California flood problems grow | CTV News

Watsonville, California –

A levee breach in a storm-swollen river on California’s central coast has quadrupled in size, complicating repairs Monday and draining floodwaters into farmlands and farming communities.

The Pajaro River levee breach has extended to at least 400 feet (120 meters) since it burst late Friday, officials said. More than 8,500 people were forced to evacuate and about 50 people were rescued as water levels rose.

Built in the late 1940s to prevent flooding, the dyke has been known to be dangerous for decades, having breached several times in the 1990s. In January, emergency repairs were made to some of the berms. In 2025, he will begin a $400 million turnaround.

The river separates Santa Cruz and Monterey counties about 110 kilometers (70 miles) south of San Francisco.

Monterey County officials also warned that the Salinas River could cause severe flooding of roads and farmlands, cutting off the Monterey Peninsula from the rest of the county.

Forecasters warned of possible flooding, wind damage and power outages from new atmospheric rivers that arrived in the northern and central parts of the state Monday night and were expected to move south over the next few days.

A massive plume of Pacific moisture stretched all the way to the vicinity of Hawaii.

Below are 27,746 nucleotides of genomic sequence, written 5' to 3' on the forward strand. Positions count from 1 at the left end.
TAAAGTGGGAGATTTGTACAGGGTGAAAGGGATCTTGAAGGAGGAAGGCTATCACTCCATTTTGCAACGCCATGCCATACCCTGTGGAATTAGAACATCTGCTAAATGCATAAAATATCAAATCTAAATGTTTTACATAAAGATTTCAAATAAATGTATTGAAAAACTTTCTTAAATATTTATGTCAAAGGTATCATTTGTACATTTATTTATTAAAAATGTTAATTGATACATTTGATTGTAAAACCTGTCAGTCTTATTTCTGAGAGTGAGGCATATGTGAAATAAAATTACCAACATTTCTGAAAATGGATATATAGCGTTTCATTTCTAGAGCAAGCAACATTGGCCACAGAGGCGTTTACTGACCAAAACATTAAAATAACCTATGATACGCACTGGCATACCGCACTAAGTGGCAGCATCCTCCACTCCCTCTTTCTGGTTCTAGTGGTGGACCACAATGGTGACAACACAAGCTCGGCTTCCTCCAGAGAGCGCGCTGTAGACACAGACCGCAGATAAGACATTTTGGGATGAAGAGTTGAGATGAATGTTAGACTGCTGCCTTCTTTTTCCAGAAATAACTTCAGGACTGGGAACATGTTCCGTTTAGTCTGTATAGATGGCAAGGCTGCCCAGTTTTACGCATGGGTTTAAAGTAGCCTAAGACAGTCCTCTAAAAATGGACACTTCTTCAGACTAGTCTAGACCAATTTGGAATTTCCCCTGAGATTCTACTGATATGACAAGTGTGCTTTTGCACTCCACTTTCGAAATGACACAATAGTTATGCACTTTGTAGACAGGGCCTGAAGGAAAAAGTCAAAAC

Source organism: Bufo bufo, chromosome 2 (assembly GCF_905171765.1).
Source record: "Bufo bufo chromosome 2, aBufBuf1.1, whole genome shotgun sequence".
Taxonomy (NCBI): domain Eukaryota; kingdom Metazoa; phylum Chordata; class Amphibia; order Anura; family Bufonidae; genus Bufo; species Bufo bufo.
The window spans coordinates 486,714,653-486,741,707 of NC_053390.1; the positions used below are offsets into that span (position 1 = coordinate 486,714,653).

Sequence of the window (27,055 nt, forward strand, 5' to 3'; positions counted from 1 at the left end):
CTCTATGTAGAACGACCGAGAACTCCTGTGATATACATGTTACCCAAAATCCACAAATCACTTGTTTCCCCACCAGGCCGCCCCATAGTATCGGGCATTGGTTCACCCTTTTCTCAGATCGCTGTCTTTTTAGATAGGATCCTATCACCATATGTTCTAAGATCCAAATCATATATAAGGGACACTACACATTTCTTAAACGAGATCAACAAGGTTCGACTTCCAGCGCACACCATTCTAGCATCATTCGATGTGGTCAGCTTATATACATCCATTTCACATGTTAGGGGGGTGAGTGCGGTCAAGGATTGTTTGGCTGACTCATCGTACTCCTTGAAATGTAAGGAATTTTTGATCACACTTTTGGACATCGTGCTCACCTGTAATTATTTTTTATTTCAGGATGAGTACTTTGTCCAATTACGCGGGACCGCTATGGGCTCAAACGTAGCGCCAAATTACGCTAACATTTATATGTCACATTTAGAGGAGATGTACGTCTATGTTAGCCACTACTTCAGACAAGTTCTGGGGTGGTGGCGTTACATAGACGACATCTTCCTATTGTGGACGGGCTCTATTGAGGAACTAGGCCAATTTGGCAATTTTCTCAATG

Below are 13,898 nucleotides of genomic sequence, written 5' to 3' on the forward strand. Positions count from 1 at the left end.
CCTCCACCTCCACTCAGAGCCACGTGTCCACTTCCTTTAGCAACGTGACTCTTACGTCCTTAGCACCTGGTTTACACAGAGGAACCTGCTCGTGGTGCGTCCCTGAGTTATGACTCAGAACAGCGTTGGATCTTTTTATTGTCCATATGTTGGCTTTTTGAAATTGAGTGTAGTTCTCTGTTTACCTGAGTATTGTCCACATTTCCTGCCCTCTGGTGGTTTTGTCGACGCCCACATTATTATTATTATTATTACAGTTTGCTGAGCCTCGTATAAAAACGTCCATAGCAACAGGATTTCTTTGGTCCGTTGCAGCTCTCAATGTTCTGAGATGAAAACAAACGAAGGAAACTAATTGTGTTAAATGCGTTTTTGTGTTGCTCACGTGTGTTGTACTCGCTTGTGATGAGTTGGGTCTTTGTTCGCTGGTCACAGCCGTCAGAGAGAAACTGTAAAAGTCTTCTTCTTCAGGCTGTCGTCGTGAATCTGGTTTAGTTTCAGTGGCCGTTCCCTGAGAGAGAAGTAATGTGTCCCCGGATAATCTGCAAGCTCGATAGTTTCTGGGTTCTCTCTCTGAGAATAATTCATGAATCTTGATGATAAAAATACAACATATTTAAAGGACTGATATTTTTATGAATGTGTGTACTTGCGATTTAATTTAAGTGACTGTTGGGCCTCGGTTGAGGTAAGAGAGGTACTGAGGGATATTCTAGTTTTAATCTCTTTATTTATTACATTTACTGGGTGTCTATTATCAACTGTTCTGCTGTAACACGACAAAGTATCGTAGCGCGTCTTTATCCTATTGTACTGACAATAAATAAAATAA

“Avoid unnecessary travel and complete all preparations as soon as possible,” the San Francisco Bay Area Weather Department said.

California has already been hit by 10 atmospheric rivers this winter, most recently due to systems that hit last week and Arctic air-fueled storms that reached blizzard conditions.

Gov. Gavin Newsom on Sunday declared a state of emergency in six more counties, after previously making declarations in 34 counties.

Last week’s atmospheric rivers carried warm subtropical humidity, causing melting at lower elevations in California’s Sierra Nevada snowpack, adding to runoff that inflated rivers and streams.

But the snow cover is so deep and cold that it absorbs most of the rain, resulting in even greater snow cover in the southern and central Sierras, says Daniel Swain, a climate scientist at the University of California, Los Angeles. increase.

According to online data from the California Department of Water Resources, on Monday, the Sierra’s snowpack had 207% more moisture than its usual peak on April 1st. In the Southern Sierra, it was 248% of the average.

According to Swain, the incoming atmospheric river isn’t as warm as it used to be because it incorporates cooler air in the back end.

He said the rain would fall on supersaturated soils, if not rivers with extreme atmospheric conditions.

“That’s why I’m more worried about this than the previous one,” he said.

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